Notting Hill Carnival is here to stay

28 Aug 2017
Notting Hill Carnival is an iconic, world-class celebration of Caribbean culture. This year the largest street party in the world outside of Rio takes on a deeper  significance. It takes place in the very community that has been devastated by the Grenfell Tower fire . Carnival will pay respect to those who have died with a minute’s silence at 3pm this Sunday and Monday. Organisers are also encouraging all attending to show their support and pay their respects by wearing ‘Green for Grenfell’.
Everyone wants a safe city and a safe carnival .  But this year concerns have been raised by grime artist Stormzy and others about the Carnival being unfairly associated with crime.  
All reasonable efforts to remove illegal drugs and weapons from the capital are  welcome. However, reporting on arrests in a way that unfairly associates Notting Hill Carnival with crime is a disservice to the hundreds of thousands of people who go there for a good time. This type of reporting risks reinforcing stereotypes about the Black community.  
One glance shows that the coverage of Glastonbury or other large scale festivals is very different, generally positive and without a big focus on crime. While Carnival this year is being associated with drug-related crime, other festivals have offered a confidential drug-testing service to inform attendants about potentially dangerous substances. More festivals have been in  discussions to introduce this service this year as a measure to tackle drug-related deaths. Many have, and will, question the disparity in the treatment of the festivals.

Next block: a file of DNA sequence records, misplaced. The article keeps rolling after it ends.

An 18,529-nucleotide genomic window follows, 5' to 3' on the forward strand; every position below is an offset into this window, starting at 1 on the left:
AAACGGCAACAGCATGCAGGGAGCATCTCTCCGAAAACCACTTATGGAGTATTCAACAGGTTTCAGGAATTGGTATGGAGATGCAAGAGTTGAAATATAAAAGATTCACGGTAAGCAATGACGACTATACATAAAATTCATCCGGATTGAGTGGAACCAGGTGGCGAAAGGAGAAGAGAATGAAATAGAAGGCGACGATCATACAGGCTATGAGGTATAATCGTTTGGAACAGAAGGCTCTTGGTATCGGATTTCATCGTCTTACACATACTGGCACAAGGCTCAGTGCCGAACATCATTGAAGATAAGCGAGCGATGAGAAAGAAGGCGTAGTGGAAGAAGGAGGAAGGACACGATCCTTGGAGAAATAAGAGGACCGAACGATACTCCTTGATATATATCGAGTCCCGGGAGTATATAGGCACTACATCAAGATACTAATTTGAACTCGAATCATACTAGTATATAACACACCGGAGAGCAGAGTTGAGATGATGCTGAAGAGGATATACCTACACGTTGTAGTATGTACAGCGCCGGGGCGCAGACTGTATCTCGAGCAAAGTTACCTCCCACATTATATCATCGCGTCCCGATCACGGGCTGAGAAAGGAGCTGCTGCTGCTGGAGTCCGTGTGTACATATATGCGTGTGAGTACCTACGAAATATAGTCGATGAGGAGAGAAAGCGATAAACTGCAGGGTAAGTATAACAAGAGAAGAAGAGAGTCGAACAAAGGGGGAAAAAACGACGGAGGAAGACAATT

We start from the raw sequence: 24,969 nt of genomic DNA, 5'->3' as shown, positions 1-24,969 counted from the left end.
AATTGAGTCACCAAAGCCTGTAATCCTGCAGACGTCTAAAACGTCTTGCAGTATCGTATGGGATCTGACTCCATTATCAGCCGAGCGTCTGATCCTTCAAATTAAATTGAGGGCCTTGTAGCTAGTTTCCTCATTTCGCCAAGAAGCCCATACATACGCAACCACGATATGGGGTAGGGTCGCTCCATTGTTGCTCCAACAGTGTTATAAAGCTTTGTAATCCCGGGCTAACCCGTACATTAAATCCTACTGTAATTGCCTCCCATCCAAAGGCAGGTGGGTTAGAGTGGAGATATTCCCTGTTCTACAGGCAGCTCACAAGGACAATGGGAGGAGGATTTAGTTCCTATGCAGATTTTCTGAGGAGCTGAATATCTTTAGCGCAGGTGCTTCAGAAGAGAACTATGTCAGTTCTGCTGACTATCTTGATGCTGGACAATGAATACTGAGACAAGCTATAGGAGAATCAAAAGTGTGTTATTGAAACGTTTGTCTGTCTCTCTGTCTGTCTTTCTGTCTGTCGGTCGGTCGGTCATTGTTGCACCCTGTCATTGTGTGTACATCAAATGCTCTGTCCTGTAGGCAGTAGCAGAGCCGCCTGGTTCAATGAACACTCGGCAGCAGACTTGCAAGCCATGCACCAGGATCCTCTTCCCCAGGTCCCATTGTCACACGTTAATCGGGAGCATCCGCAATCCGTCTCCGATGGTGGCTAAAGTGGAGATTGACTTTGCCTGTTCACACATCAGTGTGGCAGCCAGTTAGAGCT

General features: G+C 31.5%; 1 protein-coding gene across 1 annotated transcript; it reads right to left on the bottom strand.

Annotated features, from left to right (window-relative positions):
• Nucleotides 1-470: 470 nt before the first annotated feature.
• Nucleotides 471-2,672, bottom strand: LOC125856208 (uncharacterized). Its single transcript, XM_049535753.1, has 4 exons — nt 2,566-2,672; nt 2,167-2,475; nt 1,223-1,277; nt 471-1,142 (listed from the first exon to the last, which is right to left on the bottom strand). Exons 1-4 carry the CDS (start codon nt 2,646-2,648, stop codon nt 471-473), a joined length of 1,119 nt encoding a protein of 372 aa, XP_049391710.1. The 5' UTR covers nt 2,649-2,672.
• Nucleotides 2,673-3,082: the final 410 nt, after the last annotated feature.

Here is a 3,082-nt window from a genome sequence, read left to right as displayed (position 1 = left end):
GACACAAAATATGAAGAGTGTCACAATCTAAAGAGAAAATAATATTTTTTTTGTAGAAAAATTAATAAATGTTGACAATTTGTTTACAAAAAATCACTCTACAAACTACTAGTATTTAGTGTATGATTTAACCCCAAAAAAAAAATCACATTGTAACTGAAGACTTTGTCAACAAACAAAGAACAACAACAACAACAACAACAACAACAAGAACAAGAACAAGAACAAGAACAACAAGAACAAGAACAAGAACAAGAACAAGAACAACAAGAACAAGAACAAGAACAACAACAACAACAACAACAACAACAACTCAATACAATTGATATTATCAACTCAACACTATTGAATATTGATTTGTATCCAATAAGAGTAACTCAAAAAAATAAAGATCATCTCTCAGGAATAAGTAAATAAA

The Labour Party has raised serious concerns about the government cuts to policing at a time where we are facing a succession of devastating terrorist  attacks. Safety and security at a number of events like the carnival could also suffer from these cuts. 
One of the issues that the Grenfell disaster has brought to the fore is the impact of cuts on safety. This is true for fire fighters  and fire sprinklers as well as the police. In addition, anger over Grenfell Tower has been heightened because the local council,  Kensington and Chelsea, is one of the richest boroughs in London and it has treated its poorest residents with contempt. Notting Hill Carnival  needs to be part of rebuilding trust.
The London Development Agency found as long ago as 2002 that it generates £93 million.  Carnival is and always will be a key cultural celebration for all Londoners and for the Black community in particular, who have struggled against racism in Britain, and who are among those who have suffered because of Grenfell. 
Although it remains a major focus for communities and contributes significantly to tourism and the local economy, Notting  Hill Carnival faces a historically significant battle to even exist.
Almost every year it faces calls to be moved or even shut down entirely.
The route is hemmed in each year and many have expressed concerns about crowd safety. These persistent attempts to defame and curtail one of the most extraordinary displays of Londons diversity, has to stop. Notting Hill Carnival is here to stay. Efforts would be better placed ensuring that all those who attend have the best experience possible, in the true spirit of the celebration. 
With adequate resourcing and support given to the local community and organisers from the government, the local council and others, the concerns that are regularly raised about crowd management and crime can be effectively managed. This year, more than ever, there is a duty for the authorities concerned to make sure this happens. 
To all those taking part have a fantastic Notting Hill Carnival. See you on the road! 

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